She could not believe how difficult it was to sail a seaworthy boat.
Her attempts to sail Out to Sea were not succeeding. True, she learned something essential with each new try… but she just couldn’t seem to get a good feel for her vessel. She knew instinctively not to try her luck on the high seas until she could trust herself to be a good Captain of her ship.
And there was the crux of the problem. She did not trust herself to properly sail her boat.
When she was younger, she would jump in her boat and sail right off. She would be thrilling to the salty sea smell and the wind in her hair, when suddenly someone would pull up next to her in a speedboat shrieking. “What are you doing?!,” they would cry, or “Why are sailing that way?” Shocked out of her reveries, she would become uncertain and unsteady, and her boat would veer off course. And they would say, “See. That is no way to sail a boat.”
So she began to study the others to see how they sailed their boats. She could clearly see them doing things she didn’t do, but why they did those things made no sense to her. Regardless, she would get back in her boat and try to do what she saw the others doing. But, sure enough, the others would cry, “That is NOT how you do it, WHAT is wrong with you?” And she would get flustered and cry and drift away on the currents.
Still, she studied the others some more. She noticed that there were things she did that the others did not do. Perhaps the key to sailing her boat was to stop doing all these things. She got back in her boat to give this a try. But it was too hard to remember not to do all the things that came so naturally to her, and to do all those things that the others did. She got so confused and turned around that she crashed her boat on some nearby rocks. The others just shook their heads in disapproval, and she resigned herself to riding in other people’s boats.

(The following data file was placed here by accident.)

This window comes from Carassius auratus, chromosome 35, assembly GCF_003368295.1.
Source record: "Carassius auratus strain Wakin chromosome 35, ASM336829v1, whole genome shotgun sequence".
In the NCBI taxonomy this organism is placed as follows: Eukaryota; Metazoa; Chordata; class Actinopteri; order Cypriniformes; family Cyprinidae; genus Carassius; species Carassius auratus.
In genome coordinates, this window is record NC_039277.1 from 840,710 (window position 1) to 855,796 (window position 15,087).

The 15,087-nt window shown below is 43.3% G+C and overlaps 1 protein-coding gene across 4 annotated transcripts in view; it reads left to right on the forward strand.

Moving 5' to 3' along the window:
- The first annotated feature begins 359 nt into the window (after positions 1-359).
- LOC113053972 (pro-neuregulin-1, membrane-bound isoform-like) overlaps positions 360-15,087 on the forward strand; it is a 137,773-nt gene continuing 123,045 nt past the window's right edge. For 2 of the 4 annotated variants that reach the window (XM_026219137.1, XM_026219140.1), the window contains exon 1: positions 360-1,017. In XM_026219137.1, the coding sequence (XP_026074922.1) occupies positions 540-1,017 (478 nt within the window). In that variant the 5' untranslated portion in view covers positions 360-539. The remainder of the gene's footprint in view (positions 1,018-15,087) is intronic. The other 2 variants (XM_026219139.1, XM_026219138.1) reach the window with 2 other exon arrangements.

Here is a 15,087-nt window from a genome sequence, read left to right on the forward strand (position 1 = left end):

Now that she was older and was trying once again to set sail, all the things she knew she should and shouldn’t do came crowding back in on her. It was terribly frightening to even get in the sail boat with such a ruckus going on inside her head. She would muster her determination and set out courageously, but she could tell it was going all wrong. Her eyes would begin to sting and blur, her lips would quiver, and her boat would veer off course.
Today, she sprawled out comfortably in a hammock on the shore to study her boat and contemplate this problem. The sky was sunny and blue, the air was warm and sweet smelling with exotic flowers, and she was cool and comfortable in the shade of a tree. The gentle breeze and lapping waves lulled her eyes closed, and as the hammock gently swayed, she fell into a daydream of days long ago. Her hair blowing, the salty air, the swaying movement of the boat beneath her feet, rocking with the rhythm as if she was born to do just that. She hadn’t worried about it, she just did it… because she hadn’t had any reason not to trust herself.
She sat up. She was never going to get comfortable sailing the way the others did, precisely because she was supposed to sail the boat the way it came naturally to her to do so!
She rushed to the docks to share her epiphany with her many fellow Captains who had been cheering her on in this special, safe bay. “I have to steer my boat the way that comes naturally to me!!,” she called out gleefully, jumping, and clapping. The others here smiled and nodded. “But the speed boats throw me off course!”
“Well then”, her flotilla decided, “we will sail around you to keep the speed boats away, so that you can reawaken the Captain inside you, who knows how you are truly meant to sail.”
I trust myself to sail my ship.
There are others I can trust to sail with me.
I trust Life (the Universe and Everything) to provide resources and opportunities.
From this foundation of Trust will grow my Autonomy.
Inspired by Chapter 3 of Crossing the Unknown Sea, by David Whyte, and Invictus by William Ernest Henley.